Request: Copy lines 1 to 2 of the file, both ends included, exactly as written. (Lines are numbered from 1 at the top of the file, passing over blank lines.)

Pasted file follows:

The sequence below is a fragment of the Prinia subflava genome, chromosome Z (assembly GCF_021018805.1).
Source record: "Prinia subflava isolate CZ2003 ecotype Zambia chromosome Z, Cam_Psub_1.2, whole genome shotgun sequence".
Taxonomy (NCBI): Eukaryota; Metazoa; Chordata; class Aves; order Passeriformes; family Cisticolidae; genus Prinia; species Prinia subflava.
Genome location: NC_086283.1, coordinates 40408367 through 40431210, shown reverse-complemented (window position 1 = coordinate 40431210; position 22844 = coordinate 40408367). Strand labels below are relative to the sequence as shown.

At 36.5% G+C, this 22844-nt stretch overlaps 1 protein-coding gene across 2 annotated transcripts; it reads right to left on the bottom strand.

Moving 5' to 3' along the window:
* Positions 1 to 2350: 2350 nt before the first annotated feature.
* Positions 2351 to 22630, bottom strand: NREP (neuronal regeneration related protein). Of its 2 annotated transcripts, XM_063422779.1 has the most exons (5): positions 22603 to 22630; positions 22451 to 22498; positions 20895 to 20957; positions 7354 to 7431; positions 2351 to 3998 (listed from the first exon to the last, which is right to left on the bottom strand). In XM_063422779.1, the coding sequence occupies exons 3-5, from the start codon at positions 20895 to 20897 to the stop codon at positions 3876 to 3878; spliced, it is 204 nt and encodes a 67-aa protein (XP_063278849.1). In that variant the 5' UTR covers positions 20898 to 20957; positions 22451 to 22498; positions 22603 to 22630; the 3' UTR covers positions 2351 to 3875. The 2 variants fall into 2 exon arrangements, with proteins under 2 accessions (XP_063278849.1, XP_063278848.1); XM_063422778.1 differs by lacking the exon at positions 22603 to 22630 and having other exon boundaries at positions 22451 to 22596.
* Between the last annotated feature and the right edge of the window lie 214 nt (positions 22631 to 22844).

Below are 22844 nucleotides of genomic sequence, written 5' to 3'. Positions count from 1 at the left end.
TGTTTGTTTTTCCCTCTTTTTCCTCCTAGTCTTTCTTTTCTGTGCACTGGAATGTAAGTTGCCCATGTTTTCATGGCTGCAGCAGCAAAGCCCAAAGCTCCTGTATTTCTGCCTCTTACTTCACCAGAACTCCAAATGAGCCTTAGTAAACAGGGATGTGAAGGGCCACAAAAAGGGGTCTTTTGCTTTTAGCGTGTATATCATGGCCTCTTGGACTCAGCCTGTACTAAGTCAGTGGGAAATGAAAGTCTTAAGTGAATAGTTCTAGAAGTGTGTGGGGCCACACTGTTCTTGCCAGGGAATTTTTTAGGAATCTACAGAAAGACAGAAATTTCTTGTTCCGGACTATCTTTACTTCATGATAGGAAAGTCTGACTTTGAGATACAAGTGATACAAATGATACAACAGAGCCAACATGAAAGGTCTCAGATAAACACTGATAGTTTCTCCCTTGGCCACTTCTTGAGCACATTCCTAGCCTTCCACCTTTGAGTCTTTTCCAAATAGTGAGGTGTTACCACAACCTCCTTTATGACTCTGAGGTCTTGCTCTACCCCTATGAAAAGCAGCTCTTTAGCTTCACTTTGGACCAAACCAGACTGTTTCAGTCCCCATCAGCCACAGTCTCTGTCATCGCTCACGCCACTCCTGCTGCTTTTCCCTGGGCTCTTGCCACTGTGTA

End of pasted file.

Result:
The sequence below is a fragment of the Prinia subflava genome, chromosome Z (assembly GCF_021018805.1).
Source record: "Prinia subflava isolate CZ2003 ecotype Zambia chromosome Z, Cam_Psub_1.2, whole genome shotgun sequence".